OSHA under Deadline for a Nationwide COVID 19 Workplace Safety Rule: Four States’ Existing Laws and New Federal Guidance and Orders Foretell the Future
Centers for Disease Control and Prevention Releases Updated Public Health Guidelines for Vaccinated Individuals, Including Recommendations for the Workplace

10th Circuit Lifts Injunction in Colorado Challenge of Trump Waters of the United States Rule

Torrence_jpgBy Allison A. Torrence

Pexels-omer-havivi-4084714On March 2, 2021, the Tenth Circuit Court of Appeals reversed a ruling from the United States District Court for the District of Colorado in the case of Colorado v. EPA, et al., Nos. 20-1238, 20-1262, and 20-1263, that had issued a preliminary injunction blocking implementation of the Trump Administration’s Navigable Waters Protection Rule (“NWPR”) in the State of Colorado. Under the Tenth Circuit ruling, the NWPR was put back into force, and the State of Colorado’s case was remanded back to district court for further proceedings challenging the rule.

The NWPR is the latest attempt by EPA and the Army Corps of Engineers to define “Waters of the United States” and thereby define the jurisdiction of the Clean Water Act. The agencies have been grappling with this definition for nearly 50 years, and have faced nearly constant legal challenges along the way. In 2017, the Trump Administration rescinded the definition that had been promulgated under the Obama Administration, and in 2020, offered up its own definition in the NWPR. The NWPR narrows the definition of “Waters of the United States” from past definitions–notably by excluding certain wetlands and ephemeral streams from the definition and thus excluding them from the jurisdiction of the Clean Water Act.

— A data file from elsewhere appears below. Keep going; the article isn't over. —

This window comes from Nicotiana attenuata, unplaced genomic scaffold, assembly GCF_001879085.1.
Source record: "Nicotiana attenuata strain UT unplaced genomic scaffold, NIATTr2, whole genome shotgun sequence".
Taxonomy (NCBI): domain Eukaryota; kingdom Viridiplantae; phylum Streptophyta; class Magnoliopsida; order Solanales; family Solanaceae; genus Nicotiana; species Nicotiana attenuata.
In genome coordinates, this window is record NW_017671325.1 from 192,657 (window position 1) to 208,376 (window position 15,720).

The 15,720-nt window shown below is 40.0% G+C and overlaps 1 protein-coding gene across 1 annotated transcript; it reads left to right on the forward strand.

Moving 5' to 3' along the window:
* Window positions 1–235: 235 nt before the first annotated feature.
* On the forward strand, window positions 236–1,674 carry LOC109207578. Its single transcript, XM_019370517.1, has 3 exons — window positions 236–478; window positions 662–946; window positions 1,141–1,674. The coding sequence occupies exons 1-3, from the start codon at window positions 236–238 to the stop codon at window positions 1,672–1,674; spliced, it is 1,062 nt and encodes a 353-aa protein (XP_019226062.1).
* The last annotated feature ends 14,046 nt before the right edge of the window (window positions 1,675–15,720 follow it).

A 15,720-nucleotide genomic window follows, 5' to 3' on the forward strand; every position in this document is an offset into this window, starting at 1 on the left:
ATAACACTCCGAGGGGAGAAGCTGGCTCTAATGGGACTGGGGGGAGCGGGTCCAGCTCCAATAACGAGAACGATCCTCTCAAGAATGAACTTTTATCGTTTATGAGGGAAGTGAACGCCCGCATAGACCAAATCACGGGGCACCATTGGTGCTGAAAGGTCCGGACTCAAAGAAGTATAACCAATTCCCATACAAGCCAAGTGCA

A number of lawsuits were filed challenging the NWPR, including Colorado v.  EPA. The Colorado case was significant because Colorado sought, and was granted, a preliminary injunction blocking implementation of the NWPR in the State of Colorado. The State had argued that by reducing the reach of the Clean Water Act, the NWPR caused irreparable injury to the State because Colorado would be forced to undertake additional enforcement actions in place of the federal government to protect the quality of its waterways. While the district court had found this to be sufficient injury to support the State’s preliminary injunction, the Tenth Circuit found that it was too speculative and uncertain. Thus, the preliminary injunction was rejected and reversed because the State of Colorado could not show irreparable injury. Notably, the Tenth Circuit did not address the merits of the State’s challenge to the NWPR.

Additionally, prior to the Tenth Circuit’s ruling, EPA and the Army Corps of Engineers had requested the court hold the appeal in abeyance for 60 days in light of the new leadership at the agencies following the election of President Biden. The court denied the request and issued its ruling lifting the preliminary injunction the following day. The Biden Administration has indicated it is reviewing the NWPR and may want to make changes to broaden the definition of “Waters of the United States” once again. If that is the case, the agencies may look to settle the Colorado case and other similar litigation with a promise of changes to come. The Corporate Environmental Lawyer Blog will monitor and report on these matters as they develop.